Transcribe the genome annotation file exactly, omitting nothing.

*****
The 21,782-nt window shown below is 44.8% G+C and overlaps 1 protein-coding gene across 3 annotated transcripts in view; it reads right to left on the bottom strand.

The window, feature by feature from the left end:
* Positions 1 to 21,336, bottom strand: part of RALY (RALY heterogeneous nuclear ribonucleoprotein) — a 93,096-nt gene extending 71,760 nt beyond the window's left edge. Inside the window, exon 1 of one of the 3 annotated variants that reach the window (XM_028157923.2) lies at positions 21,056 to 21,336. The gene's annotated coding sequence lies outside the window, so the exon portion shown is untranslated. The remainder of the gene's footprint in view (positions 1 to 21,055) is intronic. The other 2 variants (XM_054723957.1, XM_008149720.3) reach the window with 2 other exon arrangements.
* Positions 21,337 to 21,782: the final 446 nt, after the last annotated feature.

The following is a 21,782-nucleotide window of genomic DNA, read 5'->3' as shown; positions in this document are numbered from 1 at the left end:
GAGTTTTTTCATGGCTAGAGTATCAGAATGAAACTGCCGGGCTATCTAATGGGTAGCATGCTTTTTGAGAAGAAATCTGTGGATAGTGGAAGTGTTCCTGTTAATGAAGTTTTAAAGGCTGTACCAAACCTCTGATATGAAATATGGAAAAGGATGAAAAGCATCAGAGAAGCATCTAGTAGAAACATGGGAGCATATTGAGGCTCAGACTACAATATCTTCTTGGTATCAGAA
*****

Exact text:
The 21,782-nt window shown below is 44.8% G+C and overlaps 1 protein-coding gene across 3 annotated transcripts in view; it reads right to left on the bottom strand.

The window, feature by feature from the left end:
* Positions 1 to 21,336, bottom strand: part of RALY (RALY heterogeneous nuclear ribonucleoprotein) — a 93,096-nt gene extending 71,760 nt beyond the window's left edge. Inside the window, exon 1 of one of the 3 annotated variants that reach the window (XM_028157923.2) lies at positions 21,056 to 21,336. The gene's annotated coding sequence lies outside the window, so the exon portion shown is untranslated. The remainder of the gene's footprint in view (positions 1 to 21,055) is intronic. The other 2 variants (XM_054723957.1, XM_008149720.3) reach the window with 2 other exon arrangements.
* Positions 21,337 to 21,782: the final 446 nt, after the last annotated feature.

The following is a 21,782-nucleotide window of genomic DNA, read 5'->3' as shown; positions in this document are numbered from 1 at the left end:
GAGTTTTTTCATGGCTAGAGTATCAGAATGAAACTGCCGGGCTATCTAATGGGTAGCATGCTTTTTGAGAAGAAATCTGTGGATAGTGGAAGTGTTCCTGTTAATGAAGTTTTAAAGGCTGTACCAAACCTCTGATATGAAATATGGAAAAGGATGAAAAGCATCAGAGAAGCATCTAGTAGAAACATGGGAGCATATTGAGGCTCAGACTACAATATCTTCTTGGTATCAGAA